I specifically asked how to remove all program information before the installation. Every time I tried reinstalling the software I was never asked for my Amazon S3 information. I had assumed it was a registry entry, but in fact for Vista it is stored in an XML file in C:\ProgramData\JungleDisk. Removing the files in that location fixed the problem and I was able to re-enter the Amazon information and run the program without the service hanging.

Only four or five hours of work for what I guess was a gamma ray striking some part of my disk drive since there had been no configuration changes or installs to prompt this behavior.

WinForm Design Mode Rendering Error

We recently upgraded our main application to the latest version of the Infragistics controls. Everything converted, compiled, and ran fine. However, when you tried to open some forms in the Visual Studio designer, you got the message “The path is not of a legal form”. Looking at the project for these forms, they had invalid references to custom controls that used Infragistics controls. I deleted the references and added the newly compiled versions to eliminate the designer rendering error.

Since we do not remove the previous version of Infragistics the older controls are found at run time.

Visual Studio 2005: Key not valid for use in specified state

We have recently migrated all of our workstations to a different Windows domain at our office. Some folks were getting the following error when trying to open a DataSet in Visual Studio 2005:

Key not valid for use in specified state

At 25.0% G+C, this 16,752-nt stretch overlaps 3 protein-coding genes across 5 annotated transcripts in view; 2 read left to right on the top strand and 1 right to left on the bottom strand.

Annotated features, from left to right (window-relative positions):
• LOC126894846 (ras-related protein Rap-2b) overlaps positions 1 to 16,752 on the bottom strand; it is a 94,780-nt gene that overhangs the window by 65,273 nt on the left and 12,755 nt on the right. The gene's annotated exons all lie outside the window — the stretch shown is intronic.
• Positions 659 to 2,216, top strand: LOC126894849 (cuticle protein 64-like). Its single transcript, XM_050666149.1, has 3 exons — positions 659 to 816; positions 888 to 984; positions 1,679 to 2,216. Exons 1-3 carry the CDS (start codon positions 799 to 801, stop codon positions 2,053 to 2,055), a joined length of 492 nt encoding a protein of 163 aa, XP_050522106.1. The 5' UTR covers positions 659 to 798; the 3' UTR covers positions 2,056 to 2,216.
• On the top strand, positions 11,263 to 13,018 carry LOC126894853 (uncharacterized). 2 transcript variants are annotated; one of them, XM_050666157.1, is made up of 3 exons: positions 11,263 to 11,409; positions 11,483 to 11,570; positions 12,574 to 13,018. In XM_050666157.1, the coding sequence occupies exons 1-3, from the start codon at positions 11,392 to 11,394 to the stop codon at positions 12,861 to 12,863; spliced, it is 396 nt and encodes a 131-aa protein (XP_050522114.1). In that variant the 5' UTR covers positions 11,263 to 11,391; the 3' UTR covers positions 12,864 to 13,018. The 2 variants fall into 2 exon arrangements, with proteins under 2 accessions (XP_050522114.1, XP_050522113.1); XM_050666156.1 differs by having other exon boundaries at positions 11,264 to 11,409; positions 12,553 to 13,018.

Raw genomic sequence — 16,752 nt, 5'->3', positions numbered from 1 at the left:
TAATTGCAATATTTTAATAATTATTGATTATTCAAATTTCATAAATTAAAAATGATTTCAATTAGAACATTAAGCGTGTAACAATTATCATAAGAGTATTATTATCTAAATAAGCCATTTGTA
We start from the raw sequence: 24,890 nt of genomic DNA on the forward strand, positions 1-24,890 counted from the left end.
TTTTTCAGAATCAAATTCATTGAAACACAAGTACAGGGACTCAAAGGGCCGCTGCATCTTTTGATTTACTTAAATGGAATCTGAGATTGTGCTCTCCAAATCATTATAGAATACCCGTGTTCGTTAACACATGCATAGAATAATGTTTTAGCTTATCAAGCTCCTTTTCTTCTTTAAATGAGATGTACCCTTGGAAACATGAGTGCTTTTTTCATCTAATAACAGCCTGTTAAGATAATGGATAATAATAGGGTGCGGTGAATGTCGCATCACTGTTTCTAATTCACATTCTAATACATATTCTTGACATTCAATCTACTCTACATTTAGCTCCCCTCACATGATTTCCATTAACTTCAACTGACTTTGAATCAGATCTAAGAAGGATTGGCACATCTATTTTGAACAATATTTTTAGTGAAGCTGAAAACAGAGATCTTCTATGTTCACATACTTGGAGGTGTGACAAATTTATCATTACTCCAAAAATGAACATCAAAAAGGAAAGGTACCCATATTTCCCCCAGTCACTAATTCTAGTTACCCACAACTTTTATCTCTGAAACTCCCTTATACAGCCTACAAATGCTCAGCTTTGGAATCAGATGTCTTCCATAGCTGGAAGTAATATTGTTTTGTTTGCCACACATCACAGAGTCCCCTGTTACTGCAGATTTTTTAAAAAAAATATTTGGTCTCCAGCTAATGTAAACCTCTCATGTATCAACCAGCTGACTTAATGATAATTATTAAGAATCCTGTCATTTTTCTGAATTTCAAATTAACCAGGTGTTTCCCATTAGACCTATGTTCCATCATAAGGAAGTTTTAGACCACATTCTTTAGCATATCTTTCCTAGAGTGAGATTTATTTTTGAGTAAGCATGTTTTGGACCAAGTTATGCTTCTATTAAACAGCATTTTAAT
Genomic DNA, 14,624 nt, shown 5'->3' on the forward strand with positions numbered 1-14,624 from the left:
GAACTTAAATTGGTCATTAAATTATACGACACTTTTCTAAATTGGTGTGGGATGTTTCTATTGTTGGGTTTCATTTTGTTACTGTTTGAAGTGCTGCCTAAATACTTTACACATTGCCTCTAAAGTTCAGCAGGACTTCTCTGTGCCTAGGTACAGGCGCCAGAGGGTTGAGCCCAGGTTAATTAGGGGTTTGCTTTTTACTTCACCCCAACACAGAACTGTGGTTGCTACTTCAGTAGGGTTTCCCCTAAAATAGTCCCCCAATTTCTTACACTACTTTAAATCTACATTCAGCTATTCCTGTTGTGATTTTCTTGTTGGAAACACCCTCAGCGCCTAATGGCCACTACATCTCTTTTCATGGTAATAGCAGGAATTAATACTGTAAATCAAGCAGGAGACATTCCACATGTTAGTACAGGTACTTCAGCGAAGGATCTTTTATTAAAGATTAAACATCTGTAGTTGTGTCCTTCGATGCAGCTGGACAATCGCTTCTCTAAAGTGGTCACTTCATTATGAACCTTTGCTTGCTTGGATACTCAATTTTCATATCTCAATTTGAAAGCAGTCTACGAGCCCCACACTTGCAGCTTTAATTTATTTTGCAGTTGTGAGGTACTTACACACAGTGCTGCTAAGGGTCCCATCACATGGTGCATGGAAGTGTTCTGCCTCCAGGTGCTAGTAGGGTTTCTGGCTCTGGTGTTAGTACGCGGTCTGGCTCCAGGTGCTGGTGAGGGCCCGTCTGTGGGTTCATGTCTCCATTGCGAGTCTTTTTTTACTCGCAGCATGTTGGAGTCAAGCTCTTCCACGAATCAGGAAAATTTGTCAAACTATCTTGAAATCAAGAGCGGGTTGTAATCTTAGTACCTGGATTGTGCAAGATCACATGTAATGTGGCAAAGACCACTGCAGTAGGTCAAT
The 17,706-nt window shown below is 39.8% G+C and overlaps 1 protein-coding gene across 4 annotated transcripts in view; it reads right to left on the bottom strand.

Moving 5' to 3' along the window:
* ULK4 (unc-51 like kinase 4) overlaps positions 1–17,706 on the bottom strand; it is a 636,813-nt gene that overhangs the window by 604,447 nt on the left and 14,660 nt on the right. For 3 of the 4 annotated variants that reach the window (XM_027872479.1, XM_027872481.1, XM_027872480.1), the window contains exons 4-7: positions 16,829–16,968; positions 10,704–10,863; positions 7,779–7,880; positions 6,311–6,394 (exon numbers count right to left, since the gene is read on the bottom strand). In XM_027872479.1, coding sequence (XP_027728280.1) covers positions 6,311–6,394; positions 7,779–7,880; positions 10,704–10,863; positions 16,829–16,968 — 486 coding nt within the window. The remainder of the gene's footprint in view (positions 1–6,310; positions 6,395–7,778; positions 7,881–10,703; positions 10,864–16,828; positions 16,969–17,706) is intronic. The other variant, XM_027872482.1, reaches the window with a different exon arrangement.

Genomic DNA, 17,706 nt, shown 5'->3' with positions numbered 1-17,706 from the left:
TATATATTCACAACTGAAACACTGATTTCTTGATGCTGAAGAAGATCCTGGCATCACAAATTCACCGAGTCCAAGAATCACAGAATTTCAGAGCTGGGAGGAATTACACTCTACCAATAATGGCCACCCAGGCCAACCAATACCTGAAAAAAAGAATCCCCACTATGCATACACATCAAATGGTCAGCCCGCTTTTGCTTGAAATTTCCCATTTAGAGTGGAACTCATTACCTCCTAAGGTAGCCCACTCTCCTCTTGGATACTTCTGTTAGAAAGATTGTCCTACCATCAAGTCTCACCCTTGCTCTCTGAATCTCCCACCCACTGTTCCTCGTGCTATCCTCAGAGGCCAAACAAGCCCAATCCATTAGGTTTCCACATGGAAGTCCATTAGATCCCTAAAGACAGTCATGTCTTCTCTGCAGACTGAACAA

The problem can be caused by the change of a username from the old domain to the new domain. Visual Studio is not able to properly decrypt some its settings.

The fix is to rename/delete the following file:

C:\Documents and Settings\YOUR USERNAME\Application Data\Microsoft\VisualStudio\8.0\ServerExplorer\DefaultView.SEView

You will now have to add back all your databases to the Server Explorer toolbox (but you only have to add them at a later time as you need them).

Thanks to Robert Stam for this tip.

.NET Unable to Sign Assemblies or Read WSE Keys in Windows Server 2003

Recently we tried to build an older version of a system that is hosted on Windows 2003 server. Every project in the build would fail with Visual Studio unable to sign the DLL. Of course the DLL was not there in the target folder, but that was not the problem. The build had worked before we rebuilt the server.

A Google search produced a suggestion to change the file permissions on: >

C:\Documents and Settings\All Users\Application Data\Microsoft\Crypto\RSA\MachineKeys

We gave Administrators full access to the folders and were able to compile.

Just a couple of days earlier, I had to give IIS_WPG access to this folder in order for a web service to be able to read the keys and decrypt a WSE message. The service had worked fine after I had installed it and given access to the key file using the WSE key utility.